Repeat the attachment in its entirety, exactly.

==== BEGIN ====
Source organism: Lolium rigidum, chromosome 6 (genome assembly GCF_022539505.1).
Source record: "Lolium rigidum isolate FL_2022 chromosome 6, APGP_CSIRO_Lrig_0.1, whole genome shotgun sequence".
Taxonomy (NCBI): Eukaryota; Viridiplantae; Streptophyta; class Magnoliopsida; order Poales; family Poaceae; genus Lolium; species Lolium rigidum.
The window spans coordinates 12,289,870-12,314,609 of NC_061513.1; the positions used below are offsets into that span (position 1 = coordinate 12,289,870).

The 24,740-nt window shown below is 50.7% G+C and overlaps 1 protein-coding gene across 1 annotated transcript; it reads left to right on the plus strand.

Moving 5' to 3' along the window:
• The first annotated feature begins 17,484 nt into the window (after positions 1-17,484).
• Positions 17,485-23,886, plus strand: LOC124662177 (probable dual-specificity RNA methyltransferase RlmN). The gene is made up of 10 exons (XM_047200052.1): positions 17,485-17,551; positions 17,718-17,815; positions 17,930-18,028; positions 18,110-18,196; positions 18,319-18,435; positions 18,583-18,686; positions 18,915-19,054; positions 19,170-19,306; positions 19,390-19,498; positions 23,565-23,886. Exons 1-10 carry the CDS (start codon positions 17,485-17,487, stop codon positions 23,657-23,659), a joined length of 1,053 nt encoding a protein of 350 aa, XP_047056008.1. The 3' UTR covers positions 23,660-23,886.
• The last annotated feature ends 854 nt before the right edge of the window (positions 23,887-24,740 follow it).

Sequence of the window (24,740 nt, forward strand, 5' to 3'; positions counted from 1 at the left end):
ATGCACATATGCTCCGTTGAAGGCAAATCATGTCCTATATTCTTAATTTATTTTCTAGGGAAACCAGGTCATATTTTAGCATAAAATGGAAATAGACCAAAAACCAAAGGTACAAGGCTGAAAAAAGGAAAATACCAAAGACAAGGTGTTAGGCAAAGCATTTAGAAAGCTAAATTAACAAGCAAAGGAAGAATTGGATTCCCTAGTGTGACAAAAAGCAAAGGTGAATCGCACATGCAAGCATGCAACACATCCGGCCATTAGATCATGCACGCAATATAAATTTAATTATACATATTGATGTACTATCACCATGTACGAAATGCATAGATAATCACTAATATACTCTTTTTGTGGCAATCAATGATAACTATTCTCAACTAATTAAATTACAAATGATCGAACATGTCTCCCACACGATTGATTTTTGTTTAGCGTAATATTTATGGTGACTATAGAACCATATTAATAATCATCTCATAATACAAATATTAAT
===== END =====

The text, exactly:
Source organism: Lolium rigidum, chromosome 6 (genome assembly GCF_022539505.1).
Source record: "Lolium rigidum isolate FL_2022 chromosome 6, APGP_CSIRO_Lrig_0.1, whole genome shotgun sequence".
Taxonomy (NCBI): Eukaryota; Viridiplantae; Streptophyta; class Magnoliopsida; order Poales; family Poaceae; genus Lolium; species Lolium rigidum.
The window spans coordinates 12,289,870-12,314,609 of NC_061513.1; the positions used below are offsets into that span (position 1 = coordinate 12,289,870).

The 24,740-nt window shown below is 50.7% G+C and overlaps 1 protein-coding gene across 1 annotated transcript; it reads left to right on the plus strand.

Moving 5' to 3' along the window:
• The first annotated feature begins 17,484 nt into the window (after positions 1-17,484).
• Positions 17,485-23,886, plus strand: LOC124662177 (probable dual-specificity RNA methyltransferase RlmN). The gene is made up of 10 exons (XM_047200052.1): positions 17,485-17,551; positions 17,718-17,815; positions 17,930-18,028; positions 18,110-18,196; positions 18,319-18,435; positions 18,583-18,686; positions 18,915-19,054; positions 19,170-19,306; positions 19,390-19,498; positions 23,565-23,886. Exons 1-10 carry the CDS (start codon positions 17,485-17,487, stop codon positions 23,657-23,659), a joined length of 1,053 nt encoding a protein of 350 aa, XP_047056008.1. The 3' UTR covers positions 23,660-23,886.
• The last annotated feature ends 854 nt before the right edge of the window (positions 23,887-24,740 follow it).

Sequence of the window (24,740 nt, forward strand, 5' to 3'; positions counted from 1 at the left end):
ATGCACATATGCTCCGTTGAAGGCAAATCATGTCCTATATTCTTAATTTATTTTCTAGGGAAACCAGGTCATATTTTAGCATAAAATGGAAATAGACCAAAAACCAAAGGTACAAGGCTGAAAAAAGGAAAATACCAAAGACAAGGTGTTAGGCAAAGCATTTAGAAAGCTAAATTAACAAGCAAAGGAAGAATTGGATTCCCTAGTGTGACAAAAAGCAAAGGTGAATCGCACATGCAAGCATGCAACACATCCGGCCATTAGATCATGCACGCAATATAAATTTAATTATACATATTGATGTACTATCACCATGTACGAAATGCATAGATAATCACTAATATACTCTTTTTGTGGCAATCAATGATAACTATTCTCAACTAATTAAATTACAAATGATCGAACATGTCTCCCACACGATTGATTTTTGTTTAGCGTAATATTTATGGTGACTATAGAACCATATTAATAATCATCTCATAATACAAATATTAAT